Did you know they made a live-action adaptation of Hideo Yamamoto’s beloved cult manga … no, not Ichi The Killer, Homunculus, directed by Ju-On/The Grudge creator Takashi Shimizu, and it just released internationally at the end of april as a Netflix esclusive?
I didn’t, had to find out via good ol’ FreddyInSpace via twitter, and he himself didn’t notice earlier, because this is indeed one of the downsides of the “content machine” streaming service model.
Homunculus is about Susumu Nakoshi, an amnesiac and emotionally stunted clochard who decides to be the guinea pig for the rich medical student Manabu Ito, interested in experimenting to see if drilling the skull of a man could awaken otherwise unaccessible or dormant senses, as well as recoving memories or activate esp powers.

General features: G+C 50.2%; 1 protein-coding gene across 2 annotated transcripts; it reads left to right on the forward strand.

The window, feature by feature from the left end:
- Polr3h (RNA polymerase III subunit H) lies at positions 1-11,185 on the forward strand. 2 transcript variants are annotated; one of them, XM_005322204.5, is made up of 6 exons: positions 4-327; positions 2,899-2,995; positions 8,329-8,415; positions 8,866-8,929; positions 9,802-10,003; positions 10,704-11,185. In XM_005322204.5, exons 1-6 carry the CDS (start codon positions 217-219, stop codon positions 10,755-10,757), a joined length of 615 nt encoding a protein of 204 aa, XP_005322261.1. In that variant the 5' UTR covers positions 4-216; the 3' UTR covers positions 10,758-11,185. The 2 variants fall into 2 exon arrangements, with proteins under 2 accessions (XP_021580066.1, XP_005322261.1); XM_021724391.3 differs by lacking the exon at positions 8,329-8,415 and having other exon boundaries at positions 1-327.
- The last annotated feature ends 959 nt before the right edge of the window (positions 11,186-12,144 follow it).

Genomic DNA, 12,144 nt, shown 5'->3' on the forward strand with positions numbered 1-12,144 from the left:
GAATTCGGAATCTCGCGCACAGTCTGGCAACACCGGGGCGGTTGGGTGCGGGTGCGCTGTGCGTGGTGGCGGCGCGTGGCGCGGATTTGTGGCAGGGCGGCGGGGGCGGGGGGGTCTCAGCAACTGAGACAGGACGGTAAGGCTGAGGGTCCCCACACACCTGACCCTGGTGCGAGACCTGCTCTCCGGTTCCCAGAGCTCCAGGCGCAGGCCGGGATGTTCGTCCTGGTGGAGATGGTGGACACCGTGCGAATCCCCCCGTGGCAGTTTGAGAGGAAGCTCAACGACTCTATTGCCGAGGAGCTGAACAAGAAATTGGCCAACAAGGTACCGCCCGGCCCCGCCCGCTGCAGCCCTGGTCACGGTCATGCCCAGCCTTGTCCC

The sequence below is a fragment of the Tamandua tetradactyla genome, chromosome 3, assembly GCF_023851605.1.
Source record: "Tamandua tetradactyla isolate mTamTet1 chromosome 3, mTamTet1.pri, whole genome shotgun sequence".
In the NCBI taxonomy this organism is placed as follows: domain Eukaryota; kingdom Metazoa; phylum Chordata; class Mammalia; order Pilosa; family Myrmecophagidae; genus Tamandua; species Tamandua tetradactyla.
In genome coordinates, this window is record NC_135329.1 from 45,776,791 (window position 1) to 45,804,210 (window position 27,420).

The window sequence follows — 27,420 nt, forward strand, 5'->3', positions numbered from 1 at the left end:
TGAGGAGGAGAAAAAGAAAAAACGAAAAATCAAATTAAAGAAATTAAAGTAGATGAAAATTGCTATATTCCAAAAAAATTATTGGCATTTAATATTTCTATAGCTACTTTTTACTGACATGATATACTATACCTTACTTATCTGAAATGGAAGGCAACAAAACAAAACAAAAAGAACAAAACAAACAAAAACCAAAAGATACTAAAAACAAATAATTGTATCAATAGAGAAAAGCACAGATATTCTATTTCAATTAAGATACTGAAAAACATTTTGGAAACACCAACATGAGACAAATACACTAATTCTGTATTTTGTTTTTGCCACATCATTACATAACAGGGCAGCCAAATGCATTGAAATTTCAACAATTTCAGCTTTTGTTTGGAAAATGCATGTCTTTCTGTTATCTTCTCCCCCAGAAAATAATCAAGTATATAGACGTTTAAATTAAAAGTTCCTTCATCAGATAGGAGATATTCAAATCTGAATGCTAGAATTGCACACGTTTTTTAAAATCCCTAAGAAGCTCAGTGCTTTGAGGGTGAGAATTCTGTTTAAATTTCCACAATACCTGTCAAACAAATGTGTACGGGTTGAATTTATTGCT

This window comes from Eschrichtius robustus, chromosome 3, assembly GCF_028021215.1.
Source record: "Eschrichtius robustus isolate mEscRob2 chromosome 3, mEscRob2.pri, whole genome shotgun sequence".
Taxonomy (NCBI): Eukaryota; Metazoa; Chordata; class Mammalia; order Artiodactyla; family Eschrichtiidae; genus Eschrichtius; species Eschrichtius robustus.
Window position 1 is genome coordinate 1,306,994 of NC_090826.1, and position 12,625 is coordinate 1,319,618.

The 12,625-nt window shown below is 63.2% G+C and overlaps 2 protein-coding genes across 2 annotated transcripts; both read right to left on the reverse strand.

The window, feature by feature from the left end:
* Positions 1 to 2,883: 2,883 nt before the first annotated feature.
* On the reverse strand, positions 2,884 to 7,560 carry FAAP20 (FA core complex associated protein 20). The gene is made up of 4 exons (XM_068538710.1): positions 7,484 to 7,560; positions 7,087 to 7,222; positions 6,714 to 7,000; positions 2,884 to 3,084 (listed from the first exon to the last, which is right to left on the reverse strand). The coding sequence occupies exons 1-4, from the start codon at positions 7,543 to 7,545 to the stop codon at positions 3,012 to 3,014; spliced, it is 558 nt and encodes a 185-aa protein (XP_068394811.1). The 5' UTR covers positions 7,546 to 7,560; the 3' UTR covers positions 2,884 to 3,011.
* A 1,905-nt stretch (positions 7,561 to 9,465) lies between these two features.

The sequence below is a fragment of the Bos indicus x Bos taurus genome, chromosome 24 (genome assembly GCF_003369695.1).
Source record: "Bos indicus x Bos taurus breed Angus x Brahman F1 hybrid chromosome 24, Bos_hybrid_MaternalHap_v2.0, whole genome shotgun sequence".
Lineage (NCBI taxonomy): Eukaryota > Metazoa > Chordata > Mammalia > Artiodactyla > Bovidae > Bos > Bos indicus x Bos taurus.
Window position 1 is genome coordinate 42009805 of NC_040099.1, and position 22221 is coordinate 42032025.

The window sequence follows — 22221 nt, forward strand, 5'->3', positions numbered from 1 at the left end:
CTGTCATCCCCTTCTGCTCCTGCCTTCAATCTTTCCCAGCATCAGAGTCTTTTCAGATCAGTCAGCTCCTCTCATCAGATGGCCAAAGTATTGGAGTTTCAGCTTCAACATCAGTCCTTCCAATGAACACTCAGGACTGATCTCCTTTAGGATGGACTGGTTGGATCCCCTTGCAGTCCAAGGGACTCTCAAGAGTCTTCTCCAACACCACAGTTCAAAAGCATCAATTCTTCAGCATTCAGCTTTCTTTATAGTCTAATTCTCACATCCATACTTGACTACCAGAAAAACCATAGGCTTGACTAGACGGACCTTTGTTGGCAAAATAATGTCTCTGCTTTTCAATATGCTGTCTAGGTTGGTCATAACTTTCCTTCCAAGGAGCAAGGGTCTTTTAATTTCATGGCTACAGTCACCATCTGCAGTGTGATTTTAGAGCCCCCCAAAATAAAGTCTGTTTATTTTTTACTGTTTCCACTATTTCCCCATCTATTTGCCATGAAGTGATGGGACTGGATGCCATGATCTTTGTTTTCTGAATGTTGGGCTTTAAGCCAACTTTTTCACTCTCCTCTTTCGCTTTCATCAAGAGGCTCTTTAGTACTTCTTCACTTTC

The experiment goes well, too well, as Susumu is now able to see – while covering his right eye – the titular homonculi, possibly physical manifestations of the human mind’s most intimate and recondite desires, traumas and symbolic projections of selves (a man split in two halves walking side by side, a sand girl, etc).
While it retains most elements from manga and for the first half it’s fairly faithful adaptation, halfway through it strays further and further, as things take a twist for the mundane, squandering the potential given by the source material on generic drama, making for less interesting characters and events. Even the borrowed odd visuals feel underwhelming or underused.
It’s not a bad movie or a complete failure, but it’s a really disappointing adaptation (especially because this could actually have worked in a live-action context), and worse, even taken on its own it’s just a movie unable to do or properly develop pretty much anything of substance in its 2 hours run, leading to a fittingly unsatisfactory ending.